In this study, we investigated the influences of teaching practices upon preservice elementary school teachers' self-images of science teaching. Twenty-six juniors were selected from the departments of science education in a national university of education. The Draw-A-Science-Teacher-Test Checklist (DASTT-C) was administered before and after teaching practices. Five juniors were also interviewed in depth, and some of their science classes during teaching practices were observed, in order to investigate the factors influencing the formations of their self-images of science teaching. Analyses of the results revealed that their self-images of science teaching changed from near 'studentcentered' to near 'teacher-centered'. Many juniors responded that the main factors affecting the formations of their images of science teaching before teaching practices were teaching-learning experiences in elementary and secondary schools, and/or universities. After teaching practices, however, many juniors responded teaching-learning experiences during teaching practices. The factors were classified into three types, which are the influences of the experiences in teaching elementary school students in science classes, the influences of other preservice elementary school teachers, and the influences of guidance teachers. Educational implications of these findings are discussed.
An Analysis on Reliabilities of Scoring Methods and Rubric Ratings Number for Performance Assessments of Middle School Students' Science Investigation Activities
Kim, Hyung-Jun ; Yoo, June-Hee ;
Journal of The Korean Association For Science Education, volume 30, issue 2, 2010, Pages 275~290
In this study, reliabilities of holistic scoring method and analytic scoring method were analyzed in performance assessments of middle school students' science investigation activity. Reliabilities of 2, 3, and 4~7-level rubric ratings for analytic scoring methods were compared to figure out optimized numbers of rubric ratings. Two trained raters rated four activity sheets of 60 students by two rating methods and three kinds of rubric ratings. Internal consistency reliabilities of holistic scoring methods were higher than those of analytic scoring methods, while intrarater reliabilities of analytic scoring were higher than those of holistic scoring methods. Internal consistency reliabilities and intra-rater reliabilities of 3-level rubric rating showed similar patterns of 4~7-level rubric ratings. But students' discriminations, item difficulties and item-response curves showed that the 3-level rubric ratings was reliable. These results suggest that holistic scoring method could be adapted to increase internal consistency reliabilities with improvement in intra-rater reliabilities by rater's conferences. Also, the 3-level rubric rating would be enough for good reliability in case of adapting analytic scoring methods.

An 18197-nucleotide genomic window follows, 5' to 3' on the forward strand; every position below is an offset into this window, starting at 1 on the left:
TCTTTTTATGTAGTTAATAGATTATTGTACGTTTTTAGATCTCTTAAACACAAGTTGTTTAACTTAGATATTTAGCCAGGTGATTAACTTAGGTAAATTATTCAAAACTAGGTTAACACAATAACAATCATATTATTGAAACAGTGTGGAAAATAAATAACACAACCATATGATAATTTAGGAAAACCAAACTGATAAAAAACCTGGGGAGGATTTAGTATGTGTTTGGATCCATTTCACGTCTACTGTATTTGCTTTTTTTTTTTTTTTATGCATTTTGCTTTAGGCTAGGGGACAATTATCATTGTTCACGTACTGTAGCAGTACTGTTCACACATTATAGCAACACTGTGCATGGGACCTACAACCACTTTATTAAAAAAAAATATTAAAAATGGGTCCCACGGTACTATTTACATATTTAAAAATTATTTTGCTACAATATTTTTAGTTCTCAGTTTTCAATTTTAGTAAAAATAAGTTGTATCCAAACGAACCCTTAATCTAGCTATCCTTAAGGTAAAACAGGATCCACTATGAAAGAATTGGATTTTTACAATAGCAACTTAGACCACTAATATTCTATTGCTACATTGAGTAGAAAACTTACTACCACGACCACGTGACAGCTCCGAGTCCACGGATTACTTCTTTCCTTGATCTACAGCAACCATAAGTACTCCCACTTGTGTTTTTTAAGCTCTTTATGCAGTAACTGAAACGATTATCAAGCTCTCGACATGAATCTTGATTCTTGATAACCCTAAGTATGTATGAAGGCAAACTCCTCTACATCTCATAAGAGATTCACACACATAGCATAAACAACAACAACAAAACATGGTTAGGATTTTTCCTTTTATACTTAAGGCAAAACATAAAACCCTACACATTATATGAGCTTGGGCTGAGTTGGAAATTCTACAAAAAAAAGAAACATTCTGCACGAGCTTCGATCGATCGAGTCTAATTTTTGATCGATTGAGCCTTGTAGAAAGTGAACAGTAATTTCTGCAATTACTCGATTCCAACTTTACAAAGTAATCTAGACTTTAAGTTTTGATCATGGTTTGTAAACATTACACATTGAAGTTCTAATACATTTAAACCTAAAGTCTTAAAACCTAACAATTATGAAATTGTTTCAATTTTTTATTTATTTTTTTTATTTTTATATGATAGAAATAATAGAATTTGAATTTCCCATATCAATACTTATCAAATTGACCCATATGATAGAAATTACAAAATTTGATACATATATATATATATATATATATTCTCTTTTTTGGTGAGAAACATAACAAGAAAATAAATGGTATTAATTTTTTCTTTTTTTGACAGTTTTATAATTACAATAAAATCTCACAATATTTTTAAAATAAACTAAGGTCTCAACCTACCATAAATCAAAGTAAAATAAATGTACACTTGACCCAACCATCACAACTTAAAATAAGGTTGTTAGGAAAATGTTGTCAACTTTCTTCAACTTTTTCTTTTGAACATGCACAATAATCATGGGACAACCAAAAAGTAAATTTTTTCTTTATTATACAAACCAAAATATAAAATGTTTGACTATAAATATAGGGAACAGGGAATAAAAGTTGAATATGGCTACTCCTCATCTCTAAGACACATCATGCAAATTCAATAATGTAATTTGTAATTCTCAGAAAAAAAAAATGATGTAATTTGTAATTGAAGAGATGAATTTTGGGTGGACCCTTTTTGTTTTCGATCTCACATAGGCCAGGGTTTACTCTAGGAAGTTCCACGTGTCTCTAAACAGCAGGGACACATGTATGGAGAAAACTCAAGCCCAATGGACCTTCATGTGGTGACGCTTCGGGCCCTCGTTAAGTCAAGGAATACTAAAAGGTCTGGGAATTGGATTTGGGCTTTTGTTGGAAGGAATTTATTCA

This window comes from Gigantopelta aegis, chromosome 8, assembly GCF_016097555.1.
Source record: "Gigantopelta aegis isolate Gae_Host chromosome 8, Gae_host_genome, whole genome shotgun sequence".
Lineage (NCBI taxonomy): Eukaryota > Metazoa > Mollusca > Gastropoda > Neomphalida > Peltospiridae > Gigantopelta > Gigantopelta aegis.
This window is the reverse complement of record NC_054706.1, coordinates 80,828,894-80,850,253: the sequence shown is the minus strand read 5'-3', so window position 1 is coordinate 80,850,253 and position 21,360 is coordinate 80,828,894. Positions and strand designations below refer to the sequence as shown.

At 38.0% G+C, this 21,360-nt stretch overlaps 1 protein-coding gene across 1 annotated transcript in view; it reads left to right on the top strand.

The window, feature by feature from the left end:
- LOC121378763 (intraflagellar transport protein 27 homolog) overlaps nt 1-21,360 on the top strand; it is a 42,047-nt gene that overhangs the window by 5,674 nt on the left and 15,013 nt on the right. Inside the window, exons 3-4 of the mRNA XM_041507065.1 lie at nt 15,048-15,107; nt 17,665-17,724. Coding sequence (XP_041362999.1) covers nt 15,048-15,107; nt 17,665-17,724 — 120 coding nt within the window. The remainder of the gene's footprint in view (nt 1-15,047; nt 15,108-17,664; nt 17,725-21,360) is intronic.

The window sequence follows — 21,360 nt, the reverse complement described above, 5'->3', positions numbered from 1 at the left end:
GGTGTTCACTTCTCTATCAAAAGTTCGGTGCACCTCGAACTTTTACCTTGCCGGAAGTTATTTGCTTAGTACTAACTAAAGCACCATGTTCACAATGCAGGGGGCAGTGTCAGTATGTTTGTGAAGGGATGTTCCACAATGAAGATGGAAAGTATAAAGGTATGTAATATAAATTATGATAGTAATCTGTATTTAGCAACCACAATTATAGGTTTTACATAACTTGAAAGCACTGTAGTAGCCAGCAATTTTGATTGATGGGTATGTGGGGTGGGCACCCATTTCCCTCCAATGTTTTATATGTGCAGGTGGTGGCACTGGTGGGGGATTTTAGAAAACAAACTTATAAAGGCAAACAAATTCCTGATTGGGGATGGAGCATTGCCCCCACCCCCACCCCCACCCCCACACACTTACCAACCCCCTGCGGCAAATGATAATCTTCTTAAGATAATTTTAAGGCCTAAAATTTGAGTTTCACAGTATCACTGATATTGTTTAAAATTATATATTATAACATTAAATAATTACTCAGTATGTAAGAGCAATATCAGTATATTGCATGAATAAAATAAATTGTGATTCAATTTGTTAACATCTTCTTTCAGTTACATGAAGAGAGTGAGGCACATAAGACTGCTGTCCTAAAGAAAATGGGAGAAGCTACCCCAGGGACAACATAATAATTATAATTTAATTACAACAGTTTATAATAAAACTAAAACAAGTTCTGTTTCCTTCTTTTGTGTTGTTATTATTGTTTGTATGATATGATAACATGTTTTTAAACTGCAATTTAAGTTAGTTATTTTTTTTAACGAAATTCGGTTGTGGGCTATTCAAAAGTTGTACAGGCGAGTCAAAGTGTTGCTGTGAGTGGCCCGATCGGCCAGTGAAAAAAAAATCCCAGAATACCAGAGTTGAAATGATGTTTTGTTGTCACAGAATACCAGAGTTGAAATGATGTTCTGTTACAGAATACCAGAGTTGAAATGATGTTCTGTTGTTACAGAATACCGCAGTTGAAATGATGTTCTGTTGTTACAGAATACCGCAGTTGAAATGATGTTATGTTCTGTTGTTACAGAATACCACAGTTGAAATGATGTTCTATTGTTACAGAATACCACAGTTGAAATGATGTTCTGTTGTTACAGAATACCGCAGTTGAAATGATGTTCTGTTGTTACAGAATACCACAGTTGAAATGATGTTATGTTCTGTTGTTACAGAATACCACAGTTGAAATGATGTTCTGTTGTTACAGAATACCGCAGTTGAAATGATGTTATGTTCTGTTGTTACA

Investigation on the Difficulties during Elementary Pre-service Teachers' Open-inquiry Activities
Lim, Sung-Man ; Yang, Il-Ho ; Kim, Sun-Mi ; Hong, Eun-Ju ; Lim, Jae-Keun ;
Journal of The Korean Association For Science Education, volume 30, issue 2, 2010, Pages 291~303
The purpose of this study is to investigate the difficulties in engaging in open-inquiry activities of elementary pre-service teachers. Data were collected from in-depth interviews with 22 pre-service teachers and their open-inquiry products. The 22 pre-service teachers who participated in this study were enrolled in college openinquiry course and performed open-inquiry activities for fifteen weeks. The results of this study show that pre-service teachers struggled with several difficulties; selection of the subject, the lack of understanding about the science process skills and content knowledge, background knowledge, environment matters and self confidence about open inquiry. However, they thought open-inquiry is interesting in spite of much difficulties, and is necessary for science education.
The Effects of Student-Centered Instruction Using Analogy for Middle School Students' Learning of the Photosynthesis Concept
Byun, Chun-Su ; Kim, Heui-Baik ;
Journal of The Korean Association For Science Education, volume 30, issue 2, 2010, Pages 304~322
The purpose of this study is to explore the effects of student-centered instruction using analogies for middle school students' learning of the photosynthesis concept. Participants in this study were 8th grade students at a middle school in Seoul (N=132). The students were divided into two groups for implementation. In the experimental group the teaching materials containing analogies were used while the contents of a science textbook were taught in the control group. The results of this study indicated that student-centered instruction using analogies was more effective than traditional methods of instruction for understanding photosynthesis concepts and the students' attitude toward the science class. Analogies were also found to contribute to developing an understanding of the photosynthesis concept through activating students' prior knowledge, focusing on structural features of the target concept and elaborating knowledge. In addition, analogies play an important role in activating small group discussions, improving students' meta-cognitive skills, and revealing and revising of misconceptions about photosynthesis. Moreover, analogies can help improve students' interests and self-efficiency in science classes.